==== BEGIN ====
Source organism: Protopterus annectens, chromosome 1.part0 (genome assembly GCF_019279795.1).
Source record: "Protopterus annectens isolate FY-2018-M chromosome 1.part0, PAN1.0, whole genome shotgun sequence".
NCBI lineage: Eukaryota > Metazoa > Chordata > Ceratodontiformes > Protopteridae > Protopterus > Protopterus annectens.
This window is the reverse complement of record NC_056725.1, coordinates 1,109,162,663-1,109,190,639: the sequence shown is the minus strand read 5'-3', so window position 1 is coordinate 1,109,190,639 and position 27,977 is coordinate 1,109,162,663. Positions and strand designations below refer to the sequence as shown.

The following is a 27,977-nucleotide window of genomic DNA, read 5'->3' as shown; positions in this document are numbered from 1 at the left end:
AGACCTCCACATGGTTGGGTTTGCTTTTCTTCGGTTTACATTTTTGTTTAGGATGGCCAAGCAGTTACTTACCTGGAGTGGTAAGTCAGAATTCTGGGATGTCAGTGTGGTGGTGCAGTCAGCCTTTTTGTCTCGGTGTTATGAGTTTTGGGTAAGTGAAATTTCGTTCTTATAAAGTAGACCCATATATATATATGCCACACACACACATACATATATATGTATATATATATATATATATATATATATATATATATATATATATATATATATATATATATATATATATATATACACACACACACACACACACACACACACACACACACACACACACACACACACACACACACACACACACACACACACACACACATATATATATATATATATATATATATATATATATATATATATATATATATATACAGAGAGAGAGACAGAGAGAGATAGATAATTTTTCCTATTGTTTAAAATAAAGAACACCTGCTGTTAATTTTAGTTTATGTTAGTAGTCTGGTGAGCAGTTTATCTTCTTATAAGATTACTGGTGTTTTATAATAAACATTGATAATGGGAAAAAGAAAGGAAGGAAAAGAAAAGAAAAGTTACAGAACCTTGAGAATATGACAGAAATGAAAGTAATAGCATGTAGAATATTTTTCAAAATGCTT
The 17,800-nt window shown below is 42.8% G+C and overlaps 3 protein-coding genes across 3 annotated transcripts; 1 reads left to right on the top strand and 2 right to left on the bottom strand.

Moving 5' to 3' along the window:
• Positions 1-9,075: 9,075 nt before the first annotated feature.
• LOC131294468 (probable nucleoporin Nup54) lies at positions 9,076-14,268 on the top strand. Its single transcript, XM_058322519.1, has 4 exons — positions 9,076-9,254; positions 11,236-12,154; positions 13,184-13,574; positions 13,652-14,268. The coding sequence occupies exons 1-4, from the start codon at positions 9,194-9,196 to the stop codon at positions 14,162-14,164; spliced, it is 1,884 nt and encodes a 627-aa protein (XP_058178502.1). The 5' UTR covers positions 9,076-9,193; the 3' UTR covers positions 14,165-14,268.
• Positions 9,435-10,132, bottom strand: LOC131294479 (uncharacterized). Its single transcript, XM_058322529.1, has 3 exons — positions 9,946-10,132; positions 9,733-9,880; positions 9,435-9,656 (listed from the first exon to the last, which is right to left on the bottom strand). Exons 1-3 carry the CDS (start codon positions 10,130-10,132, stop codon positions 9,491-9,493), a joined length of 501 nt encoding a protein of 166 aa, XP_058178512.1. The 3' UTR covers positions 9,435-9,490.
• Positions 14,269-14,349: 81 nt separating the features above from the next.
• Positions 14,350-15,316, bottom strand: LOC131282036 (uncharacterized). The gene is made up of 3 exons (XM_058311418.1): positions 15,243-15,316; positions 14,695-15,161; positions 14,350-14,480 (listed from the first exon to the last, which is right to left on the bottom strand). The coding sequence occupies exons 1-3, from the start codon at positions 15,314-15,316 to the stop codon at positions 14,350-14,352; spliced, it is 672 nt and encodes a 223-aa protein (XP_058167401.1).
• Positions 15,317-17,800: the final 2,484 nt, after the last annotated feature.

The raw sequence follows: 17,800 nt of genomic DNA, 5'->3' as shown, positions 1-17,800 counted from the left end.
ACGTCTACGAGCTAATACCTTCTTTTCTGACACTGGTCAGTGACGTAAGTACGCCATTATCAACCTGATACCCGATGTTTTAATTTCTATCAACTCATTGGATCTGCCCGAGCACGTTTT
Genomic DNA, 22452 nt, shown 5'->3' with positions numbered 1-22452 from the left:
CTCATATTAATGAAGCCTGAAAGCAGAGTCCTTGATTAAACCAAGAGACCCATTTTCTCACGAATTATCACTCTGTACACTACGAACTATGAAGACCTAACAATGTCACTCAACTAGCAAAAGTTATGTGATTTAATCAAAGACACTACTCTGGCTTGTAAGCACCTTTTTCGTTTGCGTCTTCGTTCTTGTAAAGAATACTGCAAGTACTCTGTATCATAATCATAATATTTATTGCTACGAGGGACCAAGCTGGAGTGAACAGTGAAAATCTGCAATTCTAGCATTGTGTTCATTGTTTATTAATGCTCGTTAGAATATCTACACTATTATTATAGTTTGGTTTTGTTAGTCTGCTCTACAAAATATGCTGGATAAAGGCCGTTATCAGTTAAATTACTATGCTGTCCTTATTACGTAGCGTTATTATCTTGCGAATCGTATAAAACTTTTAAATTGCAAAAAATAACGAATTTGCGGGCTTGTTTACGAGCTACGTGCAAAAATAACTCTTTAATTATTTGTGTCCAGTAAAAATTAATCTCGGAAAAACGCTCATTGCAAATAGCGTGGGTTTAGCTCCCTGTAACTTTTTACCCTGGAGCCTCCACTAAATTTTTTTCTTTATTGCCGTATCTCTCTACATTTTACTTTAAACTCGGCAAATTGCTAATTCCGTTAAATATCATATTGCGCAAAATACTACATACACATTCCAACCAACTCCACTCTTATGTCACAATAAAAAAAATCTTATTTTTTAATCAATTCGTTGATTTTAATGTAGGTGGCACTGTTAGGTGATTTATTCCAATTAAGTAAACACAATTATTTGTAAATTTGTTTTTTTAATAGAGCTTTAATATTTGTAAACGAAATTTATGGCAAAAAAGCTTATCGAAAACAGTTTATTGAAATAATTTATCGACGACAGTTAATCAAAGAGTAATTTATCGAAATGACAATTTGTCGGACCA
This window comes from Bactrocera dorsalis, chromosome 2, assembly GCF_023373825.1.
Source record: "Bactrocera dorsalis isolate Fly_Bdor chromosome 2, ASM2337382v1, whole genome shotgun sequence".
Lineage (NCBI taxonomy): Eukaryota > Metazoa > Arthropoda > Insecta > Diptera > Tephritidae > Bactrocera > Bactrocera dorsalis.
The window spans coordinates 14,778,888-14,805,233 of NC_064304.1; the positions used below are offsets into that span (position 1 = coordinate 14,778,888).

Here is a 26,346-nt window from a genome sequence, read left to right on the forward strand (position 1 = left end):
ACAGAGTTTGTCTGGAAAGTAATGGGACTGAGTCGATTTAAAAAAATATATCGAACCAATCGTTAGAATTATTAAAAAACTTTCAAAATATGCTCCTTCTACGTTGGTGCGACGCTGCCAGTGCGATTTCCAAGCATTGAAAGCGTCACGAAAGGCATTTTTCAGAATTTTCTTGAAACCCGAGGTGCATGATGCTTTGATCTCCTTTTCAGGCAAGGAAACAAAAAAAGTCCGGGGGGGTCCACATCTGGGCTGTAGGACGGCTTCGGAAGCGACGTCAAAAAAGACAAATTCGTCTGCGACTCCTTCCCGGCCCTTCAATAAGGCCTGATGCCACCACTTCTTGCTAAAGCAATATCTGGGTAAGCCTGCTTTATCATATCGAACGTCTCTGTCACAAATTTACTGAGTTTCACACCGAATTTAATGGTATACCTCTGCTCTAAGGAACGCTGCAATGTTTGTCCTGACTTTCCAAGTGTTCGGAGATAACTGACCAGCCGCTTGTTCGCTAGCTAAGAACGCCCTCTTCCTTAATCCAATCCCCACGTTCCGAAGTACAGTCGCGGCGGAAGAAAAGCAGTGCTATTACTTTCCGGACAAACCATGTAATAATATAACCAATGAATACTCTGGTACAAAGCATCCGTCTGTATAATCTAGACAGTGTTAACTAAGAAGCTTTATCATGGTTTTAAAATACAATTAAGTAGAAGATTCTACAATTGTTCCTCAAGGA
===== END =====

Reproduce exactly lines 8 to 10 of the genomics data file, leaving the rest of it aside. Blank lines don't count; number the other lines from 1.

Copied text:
Moving 5' to 3' along the window:
• Positions 1-9,075: 9,075 nt before the first annotated feature.
• LOC131294468 (probable nucleoporin Nup54) lies at positions 9,076-14,268 on the top strand. Its single transcript, XM_058322519.1, has 4 exons — positions 9,076-9,254; positions 11,236-12,154; positions 13,184-13,574; positions 13,652-14,268. The coding sequence occupies exons 1-4, from the start codon at positions 9,194-9,196 to the stop codon at positions 14,162-14,164; spliced, it is 1,884 nt and encodes a 627-aa protein (XP_058178502.1). The 5' UTR covers positions 9,076-9,193; the 3' UTR covers positions 14,165-14,268.